Four more Bay Area counties have progressed into the next economic reopening tier, potentially paving the way for more businesses to reopen across virtually the entire region — even as Gov. Gavin Newsom cautioned a modest increase in the state’s coronavirus numbers.
Santa Cruz, San Mateo, Contra Costa and Marin counties each moved from the red or “substantial” tier to the orange or “moderate” tier, joining Santa Clara, Alameda and Napa counties. Last week, San Francisco became California’s first major county to advance into the state’s least-restrictive yellow reopening tier.
While state officials applauded the movement as “progress” toward reopening schools and businesses, they also warned of a statewide rise in infections. With about 4,420 new cases reported daily, California is averaging about 43% more cases now than it was two weeks ago, and infection spikes have hit almost ever population center. After hitting an all-time low of 2.4% last Monday, the state’s positivity rate has since crept up to about 3.2%, according to state data.
“We do have a number of counties who we are concerned about moving back in the future,” Health and Human Services Director Dr. Mark Ghaly said. “We’re working closely with their public health teams and other leaders in their counties to ensure that we’re digging into the data … to make sure transmission is reduced as far and as much as possible.”
The state’s orange tier allows churches to up capacity to 50% or 200 people, whichever is fewer, and allows for amusement parks to open at 25% capacity, among other businesses. But counties may keep tighter restrictions.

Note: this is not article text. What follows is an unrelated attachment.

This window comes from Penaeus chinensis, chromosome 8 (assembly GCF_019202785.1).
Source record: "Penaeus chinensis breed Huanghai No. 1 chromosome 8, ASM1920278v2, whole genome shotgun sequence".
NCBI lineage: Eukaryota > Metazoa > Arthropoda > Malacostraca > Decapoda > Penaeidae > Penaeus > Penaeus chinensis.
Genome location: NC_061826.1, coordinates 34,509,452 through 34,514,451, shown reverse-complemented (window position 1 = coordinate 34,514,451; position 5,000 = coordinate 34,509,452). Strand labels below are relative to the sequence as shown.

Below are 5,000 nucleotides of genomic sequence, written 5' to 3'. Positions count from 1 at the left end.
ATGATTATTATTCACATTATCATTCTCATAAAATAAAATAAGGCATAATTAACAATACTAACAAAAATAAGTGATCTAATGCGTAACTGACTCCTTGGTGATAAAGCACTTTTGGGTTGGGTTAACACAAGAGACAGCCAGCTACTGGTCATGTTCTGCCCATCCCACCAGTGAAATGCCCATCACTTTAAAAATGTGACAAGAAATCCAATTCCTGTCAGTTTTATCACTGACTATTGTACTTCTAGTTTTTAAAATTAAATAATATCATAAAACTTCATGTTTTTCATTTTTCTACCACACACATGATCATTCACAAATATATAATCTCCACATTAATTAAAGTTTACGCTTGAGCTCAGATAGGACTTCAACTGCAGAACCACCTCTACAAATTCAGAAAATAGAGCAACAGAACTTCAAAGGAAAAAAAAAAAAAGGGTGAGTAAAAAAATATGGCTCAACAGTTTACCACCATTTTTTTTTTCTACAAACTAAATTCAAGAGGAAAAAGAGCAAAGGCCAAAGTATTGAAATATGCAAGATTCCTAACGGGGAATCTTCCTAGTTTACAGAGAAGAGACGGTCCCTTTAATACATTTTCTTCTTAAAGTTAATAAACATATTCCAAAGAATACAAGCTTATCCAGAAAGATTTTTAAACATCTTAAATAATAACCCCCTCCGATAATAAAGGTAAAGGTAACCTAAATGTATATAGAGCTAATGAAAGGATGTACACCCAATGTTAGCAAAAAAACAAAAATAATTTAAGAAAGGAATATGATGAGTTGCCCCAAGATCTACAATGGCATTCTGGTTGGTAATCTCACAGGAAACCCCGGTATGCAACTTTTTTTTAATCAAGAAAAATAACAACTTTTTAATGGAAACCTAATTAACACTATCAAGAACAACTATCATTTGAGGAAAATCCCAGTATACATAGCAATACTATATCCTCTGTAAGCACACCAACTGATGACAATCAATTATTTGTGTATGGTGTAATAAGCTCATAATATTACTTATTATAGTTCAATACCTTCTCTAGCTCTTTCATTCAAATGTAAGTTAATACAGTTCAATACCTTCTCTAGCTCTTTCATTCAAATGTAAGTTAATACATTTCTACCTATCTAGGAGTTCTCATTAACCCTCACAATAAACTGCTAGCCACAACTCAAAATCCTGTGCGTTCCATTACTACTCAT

Overall, nine counties are purple tier, with 22 in red, 17 in orange and 10 in yellow, most of which are rural and sparsely populated, excepting San Francisco. Glenn and Mendocino counties moved from the lowest purple tier to the red tier, while Calaveras moved from orange to the least-restrictive yellow tier. In Southern California, Los Angeles, Riverside, San Bernadino and Imperial counties — which have long been a statewide epicenter of the virus — remain in the purple tier.
State officials meanwhile announced a multi-state working group Tuesday that pledges to independently review any COVID-19 vaccine approved by the federal government. Made up of academic and scientific experts from epidemiological and ethics fields, the group is a joint effort between California, Nevada, Oregon and Washington, which also teamed up back in May to pressure the federal government for about $1 trillion in aid to states.
Last week, the governor said that most Californians are unlikely to have access to a vaccine until late 2021 — even if it’s approved within the next few months. When asked Tuesday if the working group could delay that process further, Newsom promised it would not.
“We’re going to make sure that we are objectively reviewing and being able to put our stamp of approval,” Newsom said. “Why California? There’s no other state more abundant in terms of our expertise … We’d be foolhardy not to take advantage of some of the world’s, not just this nation’s, experts.”